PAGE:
Our generation still respects the idea of privacy. We’re just not as steadfast. We invest in curtains and aren’t too gabby with our neighbors. We still have a few secrets, but we have become more than comfortable putting most details of our lives online. We email, share pics and status updates, file our taxes, fill out government forms, enter our email address everywhere, and blindly agree to dozens of contracts each year (SLAs). We look through the details of what the new app we downloaded will access, huff and puff for a bit about why it needs what it needs, and then reluctantly agree to its demands because desire wins over caution.
When we read about breaches that result in thousands of emails and passwords being stolen, we still care, but we don’t rush to change our passwords. Our online behavior goes unchanged. Our level of sharing goes unaltered. We might not shop at Target for a few months, but we will return again, with our credit cards in hand. It is this awareness of risk with little personal effort to combat it that proves the fight for privacy and security is dying. We are connected. We are plugged in. There is no turning back. The idea of reverting to offline banking and consumerism is laughable. A want for knowledge and access combined with forfeiture of privacy is diluting security.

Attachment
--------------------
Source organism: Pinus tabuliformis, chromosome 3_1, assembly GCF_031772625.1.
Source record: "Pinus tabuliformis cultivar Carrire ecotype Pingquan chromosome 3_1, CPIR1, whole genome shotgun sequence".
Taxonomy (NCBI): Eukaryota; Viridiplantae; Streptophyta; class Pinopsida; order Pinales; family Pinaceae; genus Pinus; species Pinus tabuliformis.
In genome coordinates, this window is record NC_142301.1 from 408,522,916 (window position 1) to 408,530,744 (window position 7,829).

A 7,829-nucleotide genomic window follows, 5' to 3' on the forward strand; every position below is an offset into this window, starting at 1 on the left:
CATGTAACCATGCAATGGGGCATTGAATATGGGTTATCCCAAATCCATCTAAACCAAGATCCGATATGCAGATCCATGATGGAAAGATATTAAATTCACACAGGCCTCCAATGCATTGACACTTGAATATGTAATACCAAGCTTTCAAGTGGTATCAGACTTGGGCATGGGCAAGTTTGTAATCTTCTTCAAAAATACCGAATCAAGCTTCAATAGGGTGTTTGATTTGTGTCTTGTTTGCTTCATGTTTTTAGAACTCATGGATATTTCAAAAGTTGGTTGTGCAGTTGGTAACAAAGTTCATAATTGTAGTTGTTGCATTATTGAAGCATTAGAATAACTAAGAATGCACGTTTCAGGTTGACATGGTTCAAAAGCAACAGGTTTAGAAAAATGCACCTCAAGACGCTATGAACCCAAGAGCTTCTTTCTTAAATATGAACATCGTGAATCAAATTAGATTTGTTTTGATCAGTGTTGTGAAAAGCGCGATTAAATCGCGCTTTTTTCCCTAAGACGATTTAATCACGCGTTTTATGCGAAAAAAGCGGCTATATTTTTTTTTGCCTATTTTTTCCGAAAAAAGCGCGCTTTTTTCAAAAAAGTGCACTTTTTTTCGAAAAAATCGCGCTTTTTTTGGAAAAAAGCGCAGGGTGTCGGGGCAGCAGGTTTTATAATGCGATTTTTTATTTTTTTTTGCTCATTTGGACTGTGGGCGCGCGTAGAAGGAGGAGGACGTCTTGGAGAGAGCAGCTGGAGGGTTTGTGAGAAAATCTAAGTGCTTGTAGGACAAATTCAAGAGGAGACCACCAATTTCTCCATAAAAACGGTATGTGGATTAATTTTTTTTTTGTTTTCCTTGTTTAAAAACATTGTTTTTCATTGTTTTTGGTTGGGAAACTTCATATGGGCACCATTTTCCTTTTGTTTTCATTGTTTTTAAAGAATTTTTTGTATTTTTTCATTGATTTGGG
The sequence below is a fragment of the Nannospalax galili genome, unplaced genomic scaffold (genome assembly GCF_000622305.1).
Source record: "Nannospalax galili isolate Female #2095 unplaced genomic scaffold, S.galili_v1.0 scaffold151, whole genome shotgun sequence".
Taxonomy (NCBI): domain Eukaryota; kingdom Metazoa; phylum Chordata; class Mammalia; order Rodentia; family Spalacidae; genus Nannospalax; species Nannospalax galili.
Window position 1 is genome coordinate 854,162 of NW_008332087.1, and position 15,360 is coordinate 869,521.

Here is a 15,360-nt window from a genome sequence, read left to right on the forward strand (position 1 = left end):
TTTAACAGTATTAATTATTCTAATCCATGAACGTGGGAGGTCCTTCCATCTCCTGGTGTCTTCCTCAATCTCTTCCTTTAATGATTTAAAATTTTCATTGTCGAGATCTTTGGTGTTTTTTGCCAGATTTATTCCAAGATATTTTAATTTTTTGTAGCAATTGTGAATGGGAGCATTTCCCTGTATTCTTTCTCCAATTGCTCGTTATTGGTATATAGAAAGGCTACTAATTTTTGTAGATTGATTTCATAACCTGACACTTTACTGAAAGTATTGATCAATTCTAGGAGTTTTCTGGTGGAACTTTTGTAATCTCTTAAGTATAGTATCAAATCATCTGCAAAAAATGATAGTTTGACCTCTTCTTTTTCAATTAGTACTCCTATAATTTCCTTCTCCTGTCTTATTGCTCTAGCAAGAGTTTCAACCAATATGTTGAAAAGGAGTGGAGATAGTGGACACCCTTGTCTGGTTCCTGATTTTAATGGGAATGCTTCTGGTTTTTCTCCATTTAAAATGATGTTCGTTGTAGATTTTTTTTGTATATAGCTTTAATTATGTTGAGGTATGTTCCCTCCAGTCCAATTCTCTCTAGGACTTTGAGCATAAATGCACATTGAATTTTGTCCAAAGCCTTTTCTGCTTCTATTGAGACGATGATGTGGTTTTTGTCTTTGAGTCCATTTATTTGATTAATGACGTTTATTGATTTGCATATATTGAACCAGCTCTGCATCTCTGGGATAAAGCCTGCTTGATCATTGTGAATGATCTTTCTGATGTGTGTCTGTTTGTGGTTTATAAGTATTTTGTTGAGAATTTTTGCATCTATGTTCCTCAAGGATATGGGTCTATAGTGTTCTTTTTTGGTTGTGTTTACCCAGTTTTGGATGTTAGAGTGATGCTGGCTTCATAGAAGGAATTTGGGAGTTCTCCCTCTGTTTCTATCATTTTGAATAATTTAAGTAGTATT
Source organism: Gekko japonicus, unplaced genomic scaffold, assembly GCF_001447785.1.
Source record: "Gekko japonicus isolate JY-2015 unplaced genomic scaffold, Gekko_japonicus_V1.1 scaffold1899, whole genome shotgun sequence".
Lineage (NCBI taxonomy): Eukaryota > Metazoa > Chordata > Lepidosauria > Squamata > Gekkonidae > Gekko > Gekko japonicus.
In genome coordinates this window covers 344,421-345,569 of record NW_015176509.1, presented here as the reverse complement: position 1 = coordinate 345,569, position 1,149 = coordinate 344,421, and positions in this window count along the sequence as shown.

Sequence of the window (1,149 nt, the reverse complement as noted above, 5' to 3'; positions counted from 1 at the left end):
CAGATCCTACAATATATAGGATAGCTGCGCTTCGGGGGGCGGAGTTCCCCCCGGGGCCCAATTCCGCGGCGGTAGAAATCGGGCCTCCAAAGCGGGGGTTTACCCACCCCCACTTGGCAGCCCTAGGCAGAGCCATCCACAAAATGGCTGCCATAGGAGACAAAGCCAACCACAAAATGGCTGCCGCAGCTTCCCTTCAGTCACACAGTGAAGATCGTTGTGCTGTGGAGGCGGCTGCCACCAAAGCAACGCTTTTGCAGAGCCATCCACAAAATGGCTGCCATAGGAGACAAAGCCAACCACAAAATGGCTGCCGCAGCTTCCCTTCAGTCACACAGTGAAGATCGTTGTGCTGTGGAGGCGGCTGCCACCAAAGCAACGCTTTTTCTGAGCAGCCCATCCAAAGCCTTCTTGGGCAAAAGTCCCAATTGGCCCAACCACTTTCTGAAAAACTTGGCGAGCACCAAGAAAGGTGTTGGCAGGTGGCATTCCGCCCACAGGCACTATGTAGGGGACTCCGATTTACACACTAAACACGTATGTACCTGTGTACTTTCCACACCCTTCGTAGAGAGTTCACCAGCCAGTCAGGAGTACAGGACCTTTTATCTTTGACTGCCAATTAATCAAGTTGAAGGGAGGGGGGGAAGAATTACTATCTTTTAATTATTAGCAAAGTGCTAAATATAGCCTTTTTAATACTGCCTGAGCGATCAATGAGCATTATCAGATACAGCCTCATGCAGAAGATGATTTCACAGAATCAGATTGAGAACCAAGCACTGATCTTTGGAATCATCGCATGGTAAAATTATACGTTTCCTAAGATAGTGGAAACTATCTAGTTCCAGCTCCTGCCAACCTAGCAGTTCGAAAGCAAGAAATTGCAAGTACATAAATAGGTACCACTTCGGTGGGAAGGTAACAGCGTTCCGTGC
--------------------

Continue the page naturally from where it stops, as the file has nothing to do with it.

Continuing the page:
Interest in data breaches will wane, to the point where they are no longer big news, and what seemed of upmost importance will be forgotten history. Now when we see data breach stories we feel saddened by the state of data security but assume things will get better. We think, “New security measures will surely be put in place. Existing ones will be made stronger. It will get better.” But, like generations before us, our generation is giving way to new thinking and new ideas of privacy. The new Internet is one of openness and perpetual unfiltered documentation, not privacy and selective sharing. What impact will that have on the future of security, when the need for privacy lessens? If our dying generation is the last one concerned over privacy, what motivation is there for these security enhancements?
In this series of posts I will describe the possible futures of the privacy plate shift we’re riding right now and how it relates to the landscape of security. (I will post each future separately so there may be comments on each.)
Next post: Future 1. Individuality is practically gone. If privacy is only a concern for the singular person then a collective needs no privacy.
Do you have examples of privacy perspective changes you’ve made over time? Have you resisted personal data sharing or online activities out of concern for security or privacy?